If the violation concerns an oil or chemical spill, contact the National Response Center at 1-800-424-88022.
If the violation concerns pesticides harming wildlife, contact the U.S. Fish and Wildlife Service at (734) 995-0387, www.fws.gov/wildlife-crime-tips, or 1-800-344-9453.
If the violation concerns the destruction of wetlands, contact the U.S. Army Corps of Engineers’ Office wetlands hotline at 1-800-832-7828.
If the violation concerns workplace conditions, such as chemicals or noxious fumes contact, the Occupational Safety and Health Administration (OSHA) at 1-800-321-6742.
If the violation concerns housing conditions, contact the Department of Housing & Urban Development – Office of Inspector General (HUD-OIG) at 1-800-347-3735.
If the violation concerns transportation of hazardous materials or a pipeline, contact the Department of Transportation – Office of Inspector General (DOT-OIG) at 1-800-424-9071 or email@example.com.
If the violation concerns medications, cosmetics, biological products, and other products for human consumption, contact the FDA at 1-888-463-6332.
If the violation concerns discriminatory environmental and health impacts caused by recipients of federal funds, contact our office at USAARW-Environment@usdoj.gov or (479) 494-4075, or DOJ Civil Rights at 1-888-TITLE-06 (1-888-848-5306).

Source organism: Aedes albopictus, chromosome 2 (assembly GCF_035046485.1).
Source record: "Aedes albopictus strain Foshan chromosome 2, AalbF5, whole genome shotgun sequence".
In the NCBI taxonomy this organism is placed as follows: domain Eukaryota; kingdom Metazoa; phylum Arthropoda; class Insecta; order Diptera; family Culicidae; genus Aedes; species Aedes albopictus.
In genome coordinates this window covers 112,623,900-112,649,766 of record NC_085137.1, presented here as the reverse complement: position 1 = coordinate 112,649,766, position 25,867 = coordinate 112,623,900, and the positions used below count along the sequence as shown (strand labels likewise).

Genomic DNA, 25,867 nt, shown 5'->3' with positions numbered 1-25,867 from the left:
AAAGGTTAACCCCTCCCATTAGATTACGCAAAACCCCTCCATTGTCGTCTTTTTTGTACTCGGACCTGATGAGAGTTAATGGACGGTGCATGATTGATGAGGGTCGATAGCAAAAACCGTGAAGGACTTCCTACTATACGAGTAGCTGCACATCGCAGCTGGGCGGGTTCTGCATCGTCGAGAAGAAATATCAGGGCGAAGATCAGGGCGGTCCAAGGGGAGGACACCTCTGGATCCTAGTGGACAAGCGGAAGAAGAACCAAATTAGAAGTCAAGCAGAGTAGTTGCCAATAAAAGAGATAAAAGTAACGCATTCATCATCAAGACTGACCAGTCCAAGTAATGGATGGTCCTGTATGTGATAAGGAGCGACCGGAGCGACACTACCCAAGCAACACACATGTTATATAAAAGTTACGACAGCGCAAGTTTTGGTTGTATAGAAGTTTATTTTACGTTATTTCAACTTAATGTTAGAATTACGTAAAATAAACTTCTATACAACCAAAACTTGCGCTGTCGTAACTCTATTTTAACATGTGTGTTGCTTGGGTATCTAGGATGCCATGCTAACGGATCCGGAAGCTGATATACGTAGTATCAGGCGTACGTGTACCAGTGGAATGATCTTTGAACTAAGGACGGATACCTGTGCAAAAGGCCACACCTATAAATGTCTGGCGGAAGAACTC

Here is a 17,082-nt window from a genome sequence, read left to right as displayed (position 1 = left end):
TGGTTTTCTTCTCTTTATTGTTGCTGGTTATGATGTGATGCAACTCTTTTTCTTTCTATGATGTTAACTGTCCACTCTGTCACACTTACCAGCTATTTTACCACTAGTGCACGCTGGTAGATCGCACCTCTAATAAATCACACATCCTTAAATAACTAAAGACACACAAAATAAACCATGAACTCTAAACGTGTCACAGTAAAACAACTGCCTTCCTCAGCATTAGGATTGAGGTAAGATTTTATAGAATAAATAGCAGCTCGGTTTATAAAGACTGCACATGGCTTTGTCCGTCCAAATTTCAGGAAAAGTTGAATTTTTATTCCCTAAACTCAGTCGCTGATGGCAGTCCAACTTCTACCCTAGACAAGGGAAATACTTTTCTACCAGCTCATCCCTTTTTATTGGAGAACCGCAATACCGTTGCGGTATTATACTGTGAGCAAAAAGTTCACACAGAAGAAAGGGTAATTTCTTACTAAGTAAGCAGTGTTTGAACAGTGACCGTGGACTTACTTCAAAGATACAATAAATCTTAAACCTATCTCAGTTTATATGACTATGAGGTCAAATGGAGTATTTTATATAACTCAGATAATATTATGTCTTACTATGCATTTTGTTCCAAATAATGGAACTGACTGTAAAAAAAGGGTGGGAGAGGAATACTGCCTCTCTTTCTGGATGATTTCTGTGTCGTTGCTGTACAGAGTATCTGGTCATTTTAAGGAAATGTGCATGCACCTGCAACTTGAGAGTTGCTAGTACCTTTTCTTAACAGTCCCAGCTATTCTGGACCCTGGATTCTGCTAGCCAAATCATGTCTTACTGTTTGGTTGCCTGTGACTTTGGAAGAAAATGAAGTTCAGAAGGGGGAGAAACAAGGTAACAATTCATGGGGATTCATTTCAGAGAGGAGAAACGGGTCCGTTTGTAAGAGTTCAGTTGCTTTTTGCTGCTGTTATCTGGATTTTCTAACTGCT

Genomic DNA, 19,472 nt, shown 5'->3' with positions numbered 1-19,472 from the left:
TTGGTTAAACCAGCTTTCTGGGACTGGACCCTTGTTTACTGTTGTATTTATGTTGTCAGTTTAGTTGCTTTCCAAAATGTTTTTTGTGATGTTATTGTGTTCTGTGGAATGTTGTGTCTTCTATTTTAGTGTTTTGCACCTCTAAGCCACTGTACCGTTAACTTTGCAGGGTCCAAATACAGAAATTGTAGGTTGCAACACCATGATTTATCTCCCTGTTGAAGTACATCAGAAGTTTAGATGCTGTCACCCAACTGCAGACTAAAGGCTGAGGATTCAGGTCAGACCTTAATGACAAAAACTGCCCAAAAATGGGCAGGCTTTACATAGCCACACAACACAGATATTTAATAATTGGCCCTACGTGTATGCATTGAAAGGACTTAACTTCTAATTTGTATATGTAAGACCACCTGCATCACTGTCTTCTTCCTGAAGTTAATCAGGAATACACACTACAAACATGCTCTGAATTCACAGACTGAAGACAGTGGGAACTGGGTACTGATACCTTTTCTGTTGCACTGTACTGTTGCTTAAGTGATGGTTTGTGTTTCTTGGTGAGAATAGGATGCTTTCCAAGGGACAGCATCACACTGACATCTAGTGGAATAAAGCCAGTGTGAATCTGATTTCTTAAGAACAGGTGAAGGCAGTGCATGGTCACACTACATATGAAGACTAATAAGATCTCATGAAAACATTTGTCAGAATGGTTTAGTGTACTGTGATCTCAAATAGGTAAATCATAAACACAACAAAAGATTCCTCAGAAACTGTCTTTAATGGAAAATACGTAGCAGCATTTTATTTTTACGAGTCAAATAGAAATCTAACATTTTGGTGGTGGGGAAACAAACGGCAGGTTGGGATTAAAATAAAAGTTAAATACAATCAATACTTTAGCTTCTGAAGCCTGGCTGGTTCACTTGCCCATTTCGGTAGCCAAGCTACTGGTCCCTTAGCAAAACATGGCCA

If the violation involves public corruption, contact the Federal Bureau of Investigation at https://tips.fbi.gov/.
Within the Department of Justice, the Environmental and Natural Resources Division assists United States Attorneys’ Offices in both criminal and civil cases involving environmental laws.
Additionally, the substantial overlap that exists between protecting people and places prompted the Department of Justice to create an Office of Environmental Justice.
State Resources for Reporting Potential Violations
Additionally, the United States Attorney’s Office has developed rewarding partnerships with Arkansas State agencies to investigate and enforce violations of environmental laws. Here is how to report violations to them: